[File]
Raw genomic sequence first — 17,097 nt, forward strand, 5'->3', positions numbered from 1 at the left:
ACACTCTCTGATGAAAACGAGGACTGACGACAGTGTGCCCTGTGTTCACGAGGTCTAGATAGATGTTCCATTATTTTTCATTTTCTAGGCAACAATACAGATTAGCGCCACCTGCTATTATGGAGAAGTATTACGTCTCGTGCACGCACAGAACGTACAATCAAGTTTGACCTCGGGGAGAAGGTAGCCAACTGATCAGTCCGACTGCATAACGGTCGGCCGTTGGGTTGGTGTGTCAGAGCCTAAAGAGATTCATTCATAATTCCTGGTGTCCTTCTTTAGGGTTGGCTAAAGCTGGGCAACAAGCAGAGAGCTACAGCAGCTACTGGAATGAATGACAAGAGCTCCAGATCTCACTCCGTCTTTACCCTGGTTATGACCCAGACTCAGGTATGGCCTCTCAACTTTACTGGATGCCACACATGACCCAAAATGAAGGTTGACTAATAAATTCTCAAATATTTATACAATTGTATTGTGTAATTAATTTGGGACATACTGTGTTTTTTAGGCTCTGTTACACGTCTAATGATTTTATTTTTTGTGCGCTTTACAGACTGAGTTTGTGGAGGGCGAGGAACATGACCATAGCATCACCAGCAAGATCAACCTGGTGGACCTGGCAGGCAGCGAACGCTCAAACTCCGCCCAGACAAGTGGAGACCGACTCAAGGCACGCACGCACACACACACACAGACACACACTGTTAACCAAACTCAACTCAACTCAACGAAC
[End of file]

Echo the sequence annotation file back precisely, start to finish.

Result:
Raw genomic sequence first — 17,097 nt, forward strand, 5'->3', positions numbered from 1 at the left:
ACACTCTCTGATGAAAACGAGGACTGACGACAGTGTGCCCTGTGTTCACGAGGTCTAGATAGATGTTCCATTATTTTTCATTTTCTAGGCAACAATACAGATTAGCGCCACCTGCTATTATGGAGAAGTATTACGTCTCGTGCACGCACAGAACGTACAATCAAGTTTGACCTCGGGGAGAAGGTAGCCAACTGATCAGTCCGACTGCATAACGGTCGGCCGTTGGGTTGGTGTGTCAGAGCCTAAAGAGATTCATTCATAATTCCTGGTGTCCTTCTTTAGGGTTGGCTAAAGCTGGGCAACAAGCAGAGAGCTACAGCAGCTACTGGAATGAATGACAAGAGCTCCAGATCTCACTCCGTCTTTACCCTGGTTATGACCCAGACTCAGGTATGGCCTCTCAACTTTACTGGATGCCACACATGACCCAAAATGAAGGTTGACTAATAAATTCTCAAATATTTATACAATTGTATTGTGTAATTAATTTGGGACATACTGTGTTTTTTAGGCTCTGTTACACGTCTAATGATTTTATTTTTTGTGCGCTTTACAGACTGAGTTTGTGGAGGGCGAGGAACATGACCATAGCATCACCAGCAAGATCAACCTGGTGGACCTGGCAGGCAGCGAACGCTCAAACTCCGCCCAGACAAGTGGAGACCGACTCAAGGCACGCACGCACACACACACACAGACACACACTGTTAACCAAACTCAACTCAACTCAACGAAC